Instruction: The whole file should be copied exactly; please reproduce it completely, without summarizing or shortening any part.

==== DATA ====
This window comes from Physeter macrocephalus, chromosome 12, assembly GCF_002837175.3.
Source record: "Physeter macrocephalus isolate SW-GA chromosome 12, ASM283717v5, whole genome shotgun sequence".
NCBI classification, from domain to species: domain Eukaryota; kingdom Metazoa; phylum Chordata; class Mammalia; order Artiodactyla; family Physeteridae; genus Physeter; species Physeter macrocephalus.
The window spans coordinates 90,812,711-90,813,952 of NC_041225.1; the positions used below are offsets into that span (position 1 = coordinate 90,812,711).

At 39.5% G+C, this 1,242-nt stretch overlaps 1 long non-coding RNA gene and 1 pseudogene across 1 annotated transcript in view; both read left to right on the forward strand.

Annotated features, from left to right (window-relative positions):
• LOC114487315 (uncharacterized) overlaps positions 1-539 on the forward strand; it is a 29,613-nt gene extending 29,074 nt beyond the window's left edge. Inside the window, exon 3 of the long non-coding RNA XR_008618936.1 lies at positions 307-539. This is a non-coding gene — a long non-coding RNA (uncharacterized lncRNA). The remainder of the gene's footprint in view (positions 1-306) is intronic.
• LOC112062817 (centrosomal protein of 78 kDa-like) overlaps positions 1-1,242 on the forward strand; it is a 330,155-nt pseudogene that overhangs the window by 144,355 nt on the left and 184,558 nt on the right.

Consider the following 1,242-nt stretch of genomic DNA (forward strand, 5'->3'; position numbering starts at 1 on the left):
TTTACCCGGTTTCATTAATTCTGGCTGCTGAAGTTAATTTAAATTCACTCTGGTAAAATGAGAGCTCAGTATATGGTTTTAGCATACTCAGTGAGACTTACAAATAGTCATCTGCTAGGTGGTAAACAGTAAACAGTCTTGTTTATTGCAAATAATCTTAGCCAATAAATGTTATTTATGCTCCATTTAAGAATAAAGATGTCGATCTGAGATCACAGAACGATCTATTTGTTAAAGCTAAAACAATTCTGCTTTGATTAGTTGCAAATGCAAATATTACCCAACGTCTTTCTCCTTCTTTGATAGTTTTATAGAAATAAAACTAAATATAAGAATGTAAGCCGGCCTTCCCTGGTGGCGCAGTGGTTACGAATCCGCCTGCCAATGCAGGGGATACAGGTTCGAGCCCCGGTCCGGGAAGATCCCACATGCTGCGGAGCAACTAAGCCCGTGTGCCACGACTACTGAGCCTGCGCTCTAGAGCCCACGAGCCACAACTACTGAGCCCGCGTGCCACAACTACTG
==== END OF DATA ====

This window comes from Physeter macrocephalus, chromosome 12, assembly GCF_002837175.3.
Source record: "Physeter macrocephalus isolate SW-GA chromosome 12, ASM283717v5, whole genome shotgun sequence".
NCBI classification, from domain to species: domain Eukaryota; kingdom Metazoa; phylum Chordata; class Mammalia; order Artiodactyla; family Physeteridae; genus Physeter; species Physeter macrocephalus.
The window spans coordinates 90,812,711-90,813,952 of NC_041225.1; the positions used below are offsets into that span (position 1 = coordinate 90,812,711).

At 39.5% G+C, this 1,242-nt stretch overlaps 1 long non-coding RNA gene and 1 pseudogene across 1 annotated transcript in view; both read left to right on the forward strand.

Annotated features, from left to right (window-relative positions):
• LOC114487315 (uncharacterized) overlaps positions 1-539 on the forward strand; it is a 29,613-nt gene extending 29,074 nt beyond the window's left edge. Inside the window, exon 3 of the long non-coding RNA XR_008618936.1 lies at positions 307-539. This is a non-coding gene — a long non-coding RNA (uncharacterized lncRNA). The remainder of the gene's footprint in view (positions 1-306) is intronic.
• LOC112062817 (centrosomal protein of 78 kDa-like) overlaps positions 1-1,242 on the forward strand; it is a 330,155-nt pseudogene that overhangs the window by 144,355 nt on the left and 184,558 nt on the right.

Consider the following 1,242-nt stretch of genomic DNA (forward strand, 5'->3'; position numbering starts at 1 on the left):
TTTACCCGGTTTCATTAATTCTGGCTGCTGAAGTTAATTTAAATTCACTCTGGTAAAATGAGAGCTCAGTATATGGTTTTAGCATACTCAGTGAGACTTACAAATAGTCATCTGCTAGGTGGTAAACAGTAAACAGTCTTGTTTATTGCAAATAATCTTAGCCAATAAATGTTATTTATGCTCCATTTAAGAATAAAGATGTCGATCTGAGATCACAGAACGATCTATTTGTTAAAGCTAAAACAATTCTGCTTTGATTAGTTGCAAATGCAAATATTACCCAACGTCTTTCTCCTTCTTTGATAGTTTTATAGAAATAAAACTAAATATAAGAATGTAAGCCGGCCTTCCCTGGTGGCGCAGTGGTTACGAATCCGCCTGCCAATGCAGGGGATACAGGTTCGAGCCCCGGTCCGGGAAGATCCCACATGCTGCGGAGCAACTAAGCCCGTGTGCCACGACTACTGAGCCTGCGCTCTAGAGCCCACGAGCCACAACTACTGAGCCCGCGTGCCACAACTACTG